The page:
Active Information Seeking, Online Information Availability and Political Trust

Lead Research Organisation: University of Bath
Department Name: Politics, Languages and Int Studies


In spring 2020, with deaths from coronavirus climbing into the thousands and the country in full lockdown, stories started to emerge of people making enormous personal sacrifices: a care worker staying away from her family for weeks on end, living in a caravan outside a nursing home; elderly couples only able to see each other through an outside window; doctors and nurses working long hours in close proximity to contagious patients.
Yet at the same time, a number of senior ministers and officials were found to have breached the rules that they had imposed on others, for example by travelling across the country with known coronavirus symptoms. While some resigned, several key figures kept their jobs and were backed by the government.
Eighteen months and 134,000 deaths later, the conservative party is still ahead in the polls. Where does this leave the issue of political trust?
In an era of "valence politics" (Pattie & Johnston, 2012), has perceived competence overshadowed the importance of personal integrity? With an increasingly fragmented media and abundance of online information sources, how do voters make judgements on political actors and institutions?
The traditional formula for increasing trust has been to increase transparency, yet research to date casts doubt on this solution. A review of the Freedom of Information Act (Hazell, Bourke & Worthy, 2012) found "no evidence that it has improved public understanding of Parliament, or public participation; or that it has increased public trust". Balanced presentation of information may even reduce public confidence in the authorities (Grimmelikhuijsen, 2011).
While the effects of online news exposure have already been well studied (e.g. Stromback & Shehata,2010), less is known about active online information seeking in this context.
The proposed project looks to fill this gap by exploring the relationship between active online information seeking and political trust. The project will particularly focus on the extent to which this relationship is moderated by confirmation bias, framing effects and algorithmic prescribing.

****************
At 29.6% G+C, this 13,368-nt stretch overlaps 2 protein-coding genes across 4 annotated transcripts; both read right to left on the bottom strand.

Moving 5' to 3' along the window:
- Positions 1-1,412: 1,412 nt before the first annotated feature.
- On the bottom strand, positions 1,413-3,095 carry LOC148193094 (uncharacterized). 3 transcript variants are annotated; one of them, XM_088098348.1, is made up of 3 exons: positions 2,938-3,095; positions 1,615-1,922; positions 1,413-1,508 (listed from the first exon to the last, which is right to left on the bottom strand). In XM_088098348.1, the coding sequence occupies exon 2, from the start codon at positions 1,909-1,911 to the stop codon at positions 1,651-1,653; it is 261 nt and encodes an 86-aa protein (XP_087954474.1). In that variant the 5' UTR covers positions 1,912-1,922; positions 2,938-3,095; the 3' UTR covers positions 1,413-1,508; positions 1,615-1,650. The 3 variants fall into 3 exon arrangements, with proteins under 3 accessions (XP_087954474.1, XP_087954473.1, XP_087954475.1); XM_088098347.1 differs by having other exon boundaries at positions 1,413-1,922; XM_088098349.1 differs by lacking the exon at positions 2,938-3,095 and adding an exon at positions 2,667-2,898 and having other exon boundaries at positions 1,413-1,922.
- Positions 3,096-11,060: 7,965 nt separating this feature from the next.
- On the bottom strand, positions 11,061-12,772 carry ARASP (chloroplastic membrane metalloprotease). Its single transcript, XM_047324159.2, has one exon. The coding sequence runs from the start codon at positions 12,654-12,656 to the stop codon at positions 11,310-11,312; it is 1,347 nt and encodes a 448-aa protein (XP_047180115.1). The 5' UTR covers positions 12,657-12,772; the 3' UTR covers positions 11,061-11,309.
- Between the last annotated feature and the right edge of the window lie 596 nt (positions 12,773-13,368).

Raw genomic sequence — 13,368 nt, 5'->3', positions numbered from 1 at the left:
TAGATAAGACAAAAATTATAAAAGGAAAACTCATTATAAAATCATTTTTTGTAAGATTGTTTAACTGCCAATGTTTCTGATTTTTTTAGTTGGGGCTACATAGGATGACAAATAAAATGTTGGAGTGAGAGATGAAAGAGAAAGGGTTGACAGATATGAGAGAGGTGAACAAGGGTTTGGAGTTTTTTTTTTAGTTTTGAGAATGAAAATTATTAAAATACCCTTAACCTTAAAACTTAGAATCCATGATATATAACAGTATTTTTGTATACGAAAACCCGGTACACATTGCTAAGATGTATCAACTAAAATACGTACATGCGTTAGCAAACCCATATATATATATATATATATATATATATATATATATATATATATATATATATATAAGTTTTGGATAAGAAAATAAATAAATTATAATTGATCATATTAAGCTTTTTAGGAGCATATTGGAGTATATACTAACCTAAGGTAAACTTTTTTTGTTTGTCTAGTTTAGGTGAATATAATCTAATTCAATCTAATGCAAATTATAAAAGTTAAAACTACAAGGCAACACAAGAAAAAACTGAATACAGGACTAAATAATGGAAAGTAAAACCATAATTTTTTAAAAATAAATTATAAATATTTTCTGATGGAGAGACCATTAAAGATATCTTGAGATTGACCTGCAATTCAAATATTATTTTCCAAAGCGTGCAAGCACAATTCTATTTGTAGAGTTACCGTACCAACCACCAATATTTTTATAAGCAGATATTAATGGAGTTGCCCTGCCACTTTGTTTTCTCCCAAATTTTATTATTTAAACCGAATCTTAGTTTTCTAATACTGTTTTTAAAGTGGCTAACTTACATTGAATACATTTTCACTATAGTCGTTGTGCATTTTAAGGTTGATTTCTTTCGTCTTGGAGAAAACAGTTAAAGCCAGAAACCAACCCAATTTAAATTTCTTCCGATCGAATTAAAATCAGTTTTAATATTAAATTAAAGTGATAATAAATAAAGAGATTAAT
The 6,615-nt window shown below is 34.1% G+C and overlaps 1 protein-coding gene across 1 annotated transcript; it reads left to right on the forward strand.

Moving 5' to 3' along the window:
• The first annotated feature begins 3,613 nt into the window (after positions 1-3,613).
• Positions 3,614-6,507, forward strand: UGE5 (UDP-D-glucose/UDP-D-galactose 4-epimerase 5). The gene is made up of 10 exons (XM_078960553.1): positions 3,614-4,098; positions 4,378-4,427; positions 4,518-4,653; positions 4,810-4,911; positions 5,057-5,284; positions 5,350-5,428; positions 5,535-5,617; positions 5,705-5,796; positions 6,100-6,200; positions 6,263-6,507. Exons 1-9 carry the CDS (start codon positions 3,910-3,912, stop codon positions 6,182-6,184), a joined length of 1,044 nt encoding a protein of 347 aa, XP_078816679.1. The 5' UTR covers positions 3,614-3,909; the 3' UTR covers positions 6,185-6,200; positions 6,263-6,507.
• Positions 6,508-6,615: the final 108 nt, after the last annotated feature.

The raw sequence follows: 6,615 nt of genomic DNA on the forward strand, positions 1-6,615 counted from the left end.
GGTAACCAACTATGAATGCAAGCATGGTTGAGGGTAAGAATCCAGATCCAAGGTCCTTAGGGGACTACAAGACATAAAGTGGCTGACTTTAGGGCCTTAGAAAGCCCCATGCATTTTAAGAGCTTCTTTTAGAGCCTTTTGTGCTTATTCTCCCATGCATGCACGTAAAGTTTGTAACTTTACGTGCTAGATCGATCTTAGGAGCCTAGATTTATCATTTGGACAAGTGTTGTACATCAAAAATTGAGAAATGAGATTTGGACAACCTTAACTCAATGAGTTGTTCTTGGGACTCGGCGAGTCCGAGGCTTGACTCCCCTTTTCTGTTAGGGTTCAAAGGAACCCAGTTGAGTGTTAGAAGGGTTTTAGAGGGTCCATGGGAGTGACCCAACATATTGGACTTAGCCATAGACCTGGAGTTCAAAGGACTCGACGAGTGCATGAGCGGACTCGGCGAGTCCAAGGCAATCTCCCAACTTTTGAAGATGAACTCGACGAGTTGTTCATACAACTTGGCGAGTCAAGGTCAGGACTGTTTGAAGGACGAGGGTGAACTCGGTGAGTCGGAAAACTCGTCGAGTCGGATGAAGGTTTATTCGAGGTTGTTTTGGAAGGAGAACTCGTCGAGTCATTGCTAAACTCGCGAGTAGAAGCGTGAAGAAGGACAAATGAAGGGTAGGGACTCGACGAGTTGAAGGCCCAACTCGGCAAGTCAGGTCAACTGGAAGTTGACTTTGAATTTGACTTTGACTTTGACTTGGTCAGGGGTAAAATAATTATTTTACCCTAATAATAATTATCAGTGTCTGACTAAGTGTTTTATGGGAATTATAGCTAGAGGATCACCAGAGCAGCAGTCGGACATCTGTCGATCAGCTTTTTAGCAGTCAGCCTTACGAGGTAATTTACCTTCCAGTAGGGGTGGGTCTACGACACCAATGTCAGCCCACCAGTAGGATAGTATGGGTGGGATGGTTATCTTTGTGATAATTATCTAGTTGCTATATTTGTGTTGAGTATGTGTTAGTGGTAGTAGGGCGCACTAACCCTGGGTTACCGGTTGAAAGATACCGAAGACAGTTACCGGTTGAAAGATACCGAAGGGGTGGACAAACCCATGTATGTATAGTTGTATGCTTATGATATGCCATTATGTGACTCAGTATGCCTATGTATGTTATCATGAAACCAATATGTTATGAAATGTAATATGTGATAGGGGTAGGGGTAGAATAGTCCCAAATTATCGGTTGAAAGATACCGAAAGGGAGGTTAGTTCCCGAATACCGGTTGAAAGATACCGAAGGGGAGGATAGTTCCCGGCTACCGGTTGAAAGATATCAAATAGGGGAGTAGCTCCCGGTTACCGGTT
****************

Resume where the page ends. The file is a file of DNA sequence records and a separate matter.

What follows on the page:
In the context of the rapid growth of voice search, the way that information is filtered by virtual assistants will be considered, as well as the individual-level determinants of online information seeking.
The project supports the ESRC research priority "Trust and global governance in a turbulent age". It also contributes to the proposed future priority area, "New ways of being in a digital age" in relation to the political effects of digitalisation.
The research will be carried out in collaboration with the Independent Parliamentary Standards Authority (IPSA) and will include a placement at the authority. This partnership approach will not only provide the project with access to a rich source of public website data for analysis but will also allow experiments on online information seeking and trust to be carried out in a real-world setting. The research findings will be used to inform new communications strategies for increasing trust, as well as adding to academic understanding of the issue. The experiments and data analyses will be complemented by online surveys and qualitative methods such as interviews and focus groups. This mixed-methods approach has the advantages that it does not rely on self-reported measures of online activity, which may prove inaccurate, and allows large online data samples to be complemented by individual-level insights.
The research has direct policy applicability, as the findings can inform government strategy for increasing public trust in political institutions and processes.


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Studentship Projects

Project Reference Relationship Related To Start End Student Name
ES/P000630/1 01/10/2017 30/09/2027
2381386 Studentship ES/P000630/1 04/10/2021 03/04/2028 Helen Bramah